Many of the foods we are given as children are hyper processed and contain copious amounts of sugar and/or salt. A high sugar diet is correlated with many serious illnesses and can have a negative impact on your gut health (which is where most of your digestion occurs). If you can localize the food you ingest by growing/cooking it yourself or buying from a local organic farmer/rancher then I deeply encourage you to do so. Not only will you be reducing your carbon foot print, but you will be able to obtain food that contains more nutrients and freshness than that commonly found in the supermarket. How many times will we have to read about food recalls because of listeria, e. coli, salmonella, lead or other contaminants found in food?

5. Stop Paying Attention to Trends

For anyone who has read this far I can tell that my words are resonating within you. After you have made it this far you will start to recognize issues within pop culture that keep us in this perpetual cycle of dependency. I wrote a few blogs related to the ideas mentioned in this blog in regards to freeing yourself. One was my reflection on a documentary I watched called, Happy People, and the other discussing how to find freewill within you. I hope that these blogs actually help people and don’t come off as a big self-help ramble. Regardless, the moral of the story is that if you are following the path of least resistance you often are following the lead of others, thus becoming a sheep. The term sheep often has a double standard here in the United States, many use it online as an insult in regards to political ideology for those who seem to be following blindly. On the other hand those who claim to follow a form of Christian faith tend to refer to themselves as a sheep with the lord being the Shepard.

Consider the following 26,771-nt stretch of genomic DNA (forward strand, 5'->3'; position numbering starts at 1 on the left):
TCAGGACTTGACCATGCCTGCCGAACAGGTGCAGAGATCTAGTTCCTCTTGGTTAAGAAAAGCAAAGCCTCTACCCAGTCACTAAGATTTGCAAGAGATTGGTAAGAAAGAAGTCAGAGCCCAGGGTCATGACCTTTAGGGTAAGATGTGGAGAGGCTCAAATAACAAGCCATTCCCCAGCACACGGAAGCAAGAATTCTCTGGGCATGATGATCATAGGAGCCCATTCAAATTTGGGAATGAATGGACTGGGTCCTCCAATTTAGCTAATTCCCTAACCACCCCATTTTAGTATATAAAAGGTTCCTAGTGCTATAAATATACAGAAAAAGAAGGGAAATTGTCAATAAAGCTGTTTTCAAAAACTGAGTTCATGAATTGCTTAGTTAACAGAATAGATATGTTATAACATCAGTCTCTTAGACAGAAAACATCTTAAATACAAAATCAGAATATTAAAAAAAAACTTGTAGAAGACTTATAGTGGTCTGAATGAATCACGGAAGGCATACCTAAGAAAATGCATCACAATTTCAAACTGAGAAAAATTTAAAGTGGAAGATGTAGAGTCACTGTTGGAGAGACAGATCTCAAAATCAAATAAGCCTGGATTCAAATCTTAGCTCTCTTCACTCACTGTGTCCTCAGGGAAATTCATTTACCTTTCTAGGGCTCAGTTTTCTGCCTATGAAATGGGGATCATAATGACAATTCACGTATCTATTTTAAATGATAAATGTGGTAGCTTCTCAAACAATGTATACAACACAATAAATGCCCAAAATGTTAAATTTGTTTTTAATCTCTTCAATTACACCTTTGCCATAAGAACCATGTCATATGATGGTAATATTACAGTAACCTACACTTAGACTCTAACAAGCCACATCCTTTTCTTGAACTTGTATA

I personally subscribe to the idea that sure there are some good general ideas to follow in your day to day life, but I refuse to sell my soul or personal convictions for the sake of fitting in or following a path of least resistance. It is often more difficult to stay true to your own moral/ethical code, but is worth it in the long run (especially if money is involved). If you can keep your life as simple as possible and as free as possible you will find the key to happiness. It should be said that freedom is not free and comes with its own risk and cost. Stay focused on your own path away from whatever everyone else is doing.


Now I know this isn’t what you may think about when thinking about self-sufficiency, but everything you expected me to say is already played out. Everyone knows that they should grow/hunt/raise their own food or buy in bulk, but I think the information I listed out here is more valuable. There will be more information on the subject in the future, but I felt that these were some of the more important lessons that I have learned within the past few years. I hope I introduced you to some new perspectives of what it means to be self-sufficient.

Leave a Comment

Your email address will not be published. Required fields are marked *